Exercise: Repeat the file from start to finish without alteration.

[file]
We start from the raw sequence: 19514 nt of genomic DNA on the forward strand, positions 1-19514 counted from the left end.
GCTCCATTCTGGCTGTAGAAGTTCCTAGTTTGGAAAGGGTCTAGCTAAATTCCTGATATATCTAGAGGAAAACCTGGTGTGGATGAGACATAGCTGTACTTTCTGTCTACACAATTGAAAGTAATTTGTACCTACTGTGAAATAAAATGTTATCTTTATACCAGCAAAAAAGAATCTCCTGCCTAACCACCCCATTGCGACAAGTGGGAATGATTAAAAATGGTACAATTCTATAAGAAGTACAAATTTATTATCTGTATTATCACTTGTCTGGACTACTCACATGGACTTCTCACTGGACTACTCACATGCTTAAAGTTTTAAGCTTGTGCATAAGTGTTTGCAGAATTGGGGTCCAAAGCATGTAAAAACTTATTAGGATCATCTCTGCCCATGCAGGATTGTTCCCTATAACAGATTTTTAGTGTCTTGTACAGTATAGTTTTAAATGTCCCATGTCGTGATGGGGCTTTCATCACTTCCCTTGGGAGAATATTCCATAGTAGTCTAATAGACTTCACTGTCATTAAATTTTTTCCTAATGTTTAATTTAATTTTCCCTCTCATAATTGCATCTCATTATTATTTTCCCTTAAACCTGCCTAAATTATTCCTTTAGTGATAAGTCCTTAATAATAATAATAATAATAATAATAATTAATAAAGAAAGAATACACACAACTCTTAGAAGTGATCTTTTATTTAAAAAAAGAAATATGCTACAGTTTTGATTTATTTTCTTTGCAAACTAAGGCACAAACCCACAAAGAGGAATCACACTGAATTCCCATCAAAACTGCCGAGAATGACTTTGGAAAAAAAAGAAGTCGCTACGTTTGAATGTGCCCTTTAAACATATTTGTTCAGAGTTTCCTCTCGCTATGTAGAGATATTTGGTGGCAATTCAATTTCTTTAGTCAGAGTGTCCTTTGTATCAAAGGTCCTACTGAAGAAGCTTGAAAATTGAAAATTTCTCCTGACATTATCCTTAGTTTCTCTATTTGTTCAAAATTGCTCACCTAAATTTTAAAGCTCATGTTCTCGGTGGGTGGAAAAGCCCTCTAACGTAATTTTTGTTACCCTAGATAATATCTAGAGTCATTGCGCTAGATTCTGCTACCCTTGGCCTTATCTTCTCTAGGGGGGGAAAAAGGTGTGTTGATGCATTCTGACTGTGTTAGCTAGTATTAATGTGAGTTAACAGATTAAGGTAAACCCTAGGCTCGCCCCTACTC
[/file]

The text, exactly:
We start from the raw sequence: 19514 nt of genomic DNA on the forward strand, positions 1-19514 counted from the left end.
GCTCCATTCTGGCTGTAGAAGTTCCTAGTTTGGAAAGGGTCTAGCTAAATTCCTGATATATCTAGAGGAAAACCTGGTGTGGATGAGACATAGCTGTACTTTCTGTCTACACAATTGAAAGTAATTTGTACCTACTGTGAAATAAAATGTTATCTTTATACCAGCAAAAAAGAATCTCCTGCCTAACCACCCCATTGCGACAAGTGGGAATGATTAAAAATGGTACAATTCTATAAGAAGTACAAATTTATTATCTGTATTATCACTTGTCTGGACTACTCACATGGACTTCTCACTGGACTACTCACATGCTTAAAGTTTTAAGCTTGTGCATAAGTGTTTGCAGAATTGGGGTCCAAAGCATGTAAAAACTTATTAGGATCATCTCTGCCCATGCAGGATTGTTCCCTATAACAGATTTTTAGTGTCTTGTACAGTATAGTTTTAAATGTCCCATGTCGTGATGGGGCTTTCATCACTTCCCTTGGGAGAATATTCCATAGTAGTCTAATAGACTTCACTGTCATTAAATTTTTTCCTAATGTTTAATTTAATTTTCCCTCTCATAATTGCATCTCATTATTATTTTCCCTTAAACCTGCCTAAATTATTCCTTTAGTGATAAGTCCTTAATAATAATAATAATAATAATAATAATTAATAAAGAAAGAATACACACAACTCTTAGAAGTGATCTTTTATTTAAAAAAAGAAATATGCTACAGTTTTGATTTATTTTCTTTGCAAACTAAGGCACAAACCCACAAAGAGGAATCACACTGAATTCCCATCAAAACTGCCGAGAATGACTTTGGAAAAAAAAGAAGTCGCTACGTTTGAATGTGCCCTTTAAACATATTTGTTCAGAGTTTCCTCTCGCTATGTAGAGATATTTGGTGGCAATTCAATTTCTTTAGTCAGAGTGTCCTTTGTATCAAAGGTCCTACTGAAGAAGCTTGAAAATTGAAAATTTCTCCTGACATTATCCTTAGTTTCTCTATTTGTTCAAAATTGCTCACCTAAATTTTAAAGCTCATGTTCTCGGTGGGTGGAAAAGCCCTCTAACGTAATTTTTGTTACCCTAGATAATATCTAGAGTCATTGCGCTAGATTCTGCTACCCTTGGCCTTATCTTCTCTAGGGGGGGAAAAAGGTGTGTTGATGCATTCTGACTGTGTTAGCTAGTATTAATGTGAGTTAACAGATTAAGGTAAACCCTAGGCTCGCCCCTACTC